Though he's been the primary ambassador for Pittsburgh music in recent years, mash-up master Gregg Gillis, aka Girl Talk , is happy share some of the spotlight these days with rapper and fellow "Black and Yellow" partisan Wiz Khalifa , whose major label debut "Rolling Papers" debuted at No. 2 on the Billboard 200.
"I love it. I've been a big supporter of Wiz for a while," Gillis told Billboard.com during a conference call to promote this year's Bonnaroo Music Festival. He and Khalifa are both on the bill for the fest's 10th annual edition in June. "I actually remember going to one of his shows in, like, 2005 and giving him a CDR burn of 'Night Ripper,' my record that came out in 2006, before it came out. So I've been going to his shows forever, and we've done a few shows together now in Pittsburgh and even outside, and we're doing a couple more this summer.
"So I'm definitely down with the Wiz Khalifa movement. He definitely put Pittsburgh on the hip-hop map, and now there's a lot breaking out...Pittsburgh hasn't had a national face of music for awhile, so there's definitely something bubbling up where there's two Pittsburgh artists playing at Bonnaroo."
Though nothing's been planned yet, Gillis did hold out the possibility that he and Khalifa could do something together at Bonnaroo, or that he could collaborate with others during his third appearance at the festival. "I"ve had a couple MCs jump on with me over the years -- not as a festival, just as friends," Gillis noted. "Collaboration being such a fundamental part of Bonnaroo; I've got nothing planned, but it's something I'm considering...It's probably impossible to get Eminem  to come out and rap with me on stage, but if that was a possibility I would go for it."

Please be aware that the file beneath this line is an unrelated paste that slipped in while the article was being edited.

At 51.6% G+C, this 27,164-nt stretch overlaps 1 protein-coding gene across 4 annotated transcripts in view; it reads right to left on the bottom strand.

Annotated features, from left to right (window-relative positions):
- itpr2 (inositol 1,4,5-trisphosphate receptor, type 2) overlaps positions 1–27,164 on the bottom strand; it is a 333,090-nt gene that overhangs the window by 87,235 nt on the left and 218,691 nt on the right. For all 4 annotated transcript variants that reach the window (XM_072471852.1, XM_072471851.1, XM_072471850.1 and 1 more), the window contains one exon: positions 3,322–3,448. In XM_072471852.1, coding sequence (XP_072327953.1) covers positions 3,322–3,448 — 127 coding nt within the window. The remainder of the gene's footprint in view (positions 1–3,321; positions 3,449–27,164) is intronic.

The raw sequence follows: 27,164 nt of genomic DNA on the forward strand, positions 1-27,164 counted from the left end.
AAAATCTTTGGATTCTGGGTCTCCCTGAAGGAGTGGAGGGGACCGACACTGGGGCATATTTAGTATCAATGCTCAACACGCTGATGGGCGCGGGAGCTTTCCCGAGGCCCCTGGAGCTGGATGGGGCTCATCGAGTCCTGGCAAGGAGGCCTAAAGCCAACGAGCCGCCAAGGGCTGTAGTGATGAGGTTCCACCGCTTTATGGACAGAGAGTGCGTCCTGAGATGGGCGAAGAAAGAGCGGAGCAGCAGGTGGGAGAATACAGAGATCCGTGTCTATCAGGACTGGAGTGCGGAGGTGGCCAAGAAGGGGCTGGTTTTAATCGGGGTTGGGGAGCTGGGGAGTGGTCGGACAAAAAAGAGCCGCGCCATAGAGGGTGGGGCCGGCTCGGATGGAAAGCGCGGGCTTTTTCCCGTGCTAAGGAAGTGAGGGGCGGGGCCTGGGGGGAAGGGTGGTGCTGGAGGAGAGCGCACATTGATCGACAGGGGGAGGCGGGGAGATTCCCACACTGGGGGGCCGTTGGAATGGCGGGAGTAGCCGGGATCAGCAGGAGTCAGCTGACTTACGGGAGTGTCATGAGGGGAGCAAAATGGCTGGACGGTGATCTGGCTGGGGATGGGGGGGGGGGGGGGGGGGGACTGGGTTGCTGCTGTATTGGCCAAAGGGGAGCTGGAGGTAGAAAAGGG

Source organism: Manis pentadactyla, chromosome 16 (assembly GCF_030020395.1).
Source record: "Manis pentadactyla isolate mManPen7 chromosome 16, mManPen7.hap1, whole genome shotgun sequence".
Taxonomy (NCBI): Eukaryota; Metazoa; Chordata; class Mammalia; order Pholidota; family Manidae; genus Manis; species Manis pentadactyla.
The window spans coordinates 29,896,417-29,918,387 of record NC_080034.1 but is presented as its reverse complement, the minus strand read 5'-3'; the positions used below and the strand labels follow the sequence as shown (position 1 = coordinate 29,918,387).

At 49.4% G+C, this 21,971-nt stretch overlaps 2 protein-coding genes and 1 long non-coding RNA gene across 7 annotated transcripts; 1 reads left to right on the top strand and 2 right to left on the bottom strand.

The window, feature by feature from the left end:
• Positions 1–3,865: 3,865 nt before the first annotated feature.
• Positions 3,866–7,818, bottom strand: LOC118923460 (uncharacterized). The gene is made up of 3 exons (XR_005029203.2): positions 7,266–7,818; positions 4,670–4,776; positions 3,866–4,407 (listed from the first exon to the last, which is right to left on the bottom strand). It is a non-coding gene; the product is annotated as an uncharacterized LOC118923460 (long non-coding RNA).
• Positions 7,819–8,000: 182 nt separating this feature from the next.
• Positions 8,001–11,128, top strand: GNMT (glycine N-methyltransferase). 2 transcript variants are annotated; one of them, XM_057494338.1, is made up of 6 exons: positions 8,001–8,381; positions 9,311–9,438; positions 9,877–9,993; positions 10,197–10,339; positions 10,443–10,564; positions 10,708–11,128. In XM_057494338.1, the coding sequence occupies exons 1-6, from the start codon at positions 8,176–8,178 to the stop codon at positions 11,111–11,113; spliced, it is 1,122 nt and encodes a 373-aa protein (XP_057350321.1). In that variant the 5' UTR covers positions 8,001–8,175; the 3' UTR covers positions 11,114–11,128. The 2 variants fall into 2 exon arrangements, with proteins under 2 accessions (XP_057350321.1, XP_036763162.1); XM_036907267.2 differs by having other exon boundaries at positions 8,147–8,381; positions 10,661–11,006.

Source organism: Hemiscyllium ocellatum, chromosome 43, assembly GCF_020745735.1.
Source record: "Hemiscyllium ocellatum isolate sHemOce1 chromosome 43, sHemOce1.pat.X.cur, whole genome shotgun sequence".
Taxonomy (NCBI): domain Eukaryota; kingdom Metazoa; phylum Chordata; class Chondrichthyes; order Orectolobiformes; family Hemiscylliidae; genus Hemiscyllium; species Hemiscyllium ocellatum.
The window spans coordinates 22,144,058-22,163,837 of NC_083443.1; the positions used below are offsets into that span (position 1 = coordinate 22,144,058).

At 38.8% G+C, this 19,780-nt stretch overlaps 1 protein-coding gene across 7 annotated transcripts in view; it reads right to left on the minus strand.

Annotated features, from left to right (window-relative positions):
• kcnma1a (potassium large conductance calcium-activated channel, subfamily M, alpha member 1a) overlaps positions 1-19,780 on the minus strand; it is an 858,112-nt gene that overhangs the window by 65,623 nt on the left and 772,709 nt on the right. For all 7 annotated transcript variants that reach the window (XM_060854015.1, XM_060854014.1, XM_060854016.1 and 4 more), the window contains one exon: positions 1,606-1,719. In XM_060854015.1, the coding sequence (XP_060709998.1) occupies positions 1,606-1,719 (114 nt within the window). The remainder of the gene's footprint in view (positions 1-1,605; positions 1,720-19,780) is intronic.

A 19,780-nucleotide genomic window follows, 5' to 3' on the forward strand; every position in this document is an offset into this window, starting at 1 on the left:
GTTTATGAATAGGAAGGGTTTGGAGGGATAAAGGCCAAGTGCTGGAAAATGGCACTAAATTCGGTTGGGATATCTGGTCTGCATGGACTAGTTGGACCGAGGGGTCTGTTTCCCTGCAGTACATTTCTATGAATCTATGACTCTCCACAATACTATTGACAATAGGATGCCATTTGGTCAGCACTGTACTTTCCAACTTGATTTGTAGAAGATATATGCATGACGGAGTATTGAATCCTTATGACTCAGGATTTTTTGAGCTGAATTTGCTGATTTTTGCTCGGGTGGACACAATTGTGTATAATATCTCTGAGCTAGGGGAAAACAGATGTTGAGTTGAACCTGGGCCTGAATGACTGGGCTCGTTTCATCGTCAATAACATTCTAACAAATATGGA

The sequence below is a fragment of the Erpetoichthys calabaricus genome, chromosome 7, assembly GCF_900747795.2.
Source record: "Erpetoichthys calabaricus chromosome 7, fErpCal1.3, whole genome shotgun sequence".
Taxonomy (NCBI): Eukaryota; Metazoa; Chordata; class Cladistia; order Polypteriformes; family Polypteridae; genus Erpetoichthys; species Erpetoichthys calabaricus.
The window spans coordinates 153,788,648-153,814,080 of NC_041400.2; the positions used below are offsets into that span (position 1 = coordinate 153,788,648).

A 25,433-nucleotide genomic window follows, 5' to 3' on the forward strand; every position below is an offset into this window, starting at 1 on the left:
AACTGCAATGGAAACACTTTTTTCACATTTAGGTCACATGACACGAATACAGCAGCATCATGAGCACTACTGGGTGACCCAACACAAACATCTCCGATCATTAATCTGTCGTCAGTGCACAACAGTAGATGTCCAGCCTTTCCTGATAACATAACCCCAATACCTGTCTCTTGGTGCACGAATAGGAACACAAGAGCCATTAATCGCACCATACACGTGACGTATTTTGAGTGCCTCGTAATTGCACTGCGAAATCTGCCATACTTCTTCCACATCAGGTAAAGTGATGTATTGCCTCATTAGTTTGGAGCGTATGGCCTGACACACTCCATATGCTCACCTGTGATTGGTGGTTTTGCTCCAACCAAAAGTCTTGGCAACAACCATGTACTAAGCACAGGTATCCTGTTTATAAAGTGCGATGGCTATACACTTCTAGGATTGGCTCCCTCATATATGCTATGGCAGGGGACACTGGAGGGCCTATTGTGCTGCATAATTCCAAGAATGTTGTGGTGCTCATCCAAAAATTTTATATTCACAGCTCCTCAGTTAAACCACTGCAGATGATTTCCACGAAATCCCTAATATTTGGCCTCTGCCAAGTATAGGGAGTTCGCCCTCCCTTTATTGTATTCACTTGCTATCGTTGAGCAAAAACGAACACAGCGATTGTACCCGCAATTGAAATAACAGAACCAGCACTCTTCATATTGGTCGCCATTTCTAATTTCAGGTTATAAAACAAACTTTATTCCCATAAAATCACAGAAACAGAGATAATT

Meanwhile, Gillis -- who released his fifth Girl Talk album, "All Day," in 2010 -- continues to "work on new material every day," mostly in preparation for live shows and a summer schedule that's loaded with festival dates. He likely won't have a follow-up out this year, but he says that working up the live sets is key to his creative process in the studio.
"I constantly work on material for a live show, and then eventually I hit that point where it's like, 'Alright, now it's time to go in' and I have a focus of where I can go," Gillis explains. "I want to make sure I have somewhere, conceptually, to go; I never want it to be the Girl Talk party series one-through-three. To me all albums, even some more than others, are distinctively different and have their own sound...from a pacing level and all that. I'm not there yet, so it'll probably be a little bit before I sit down to do another (album)."
- News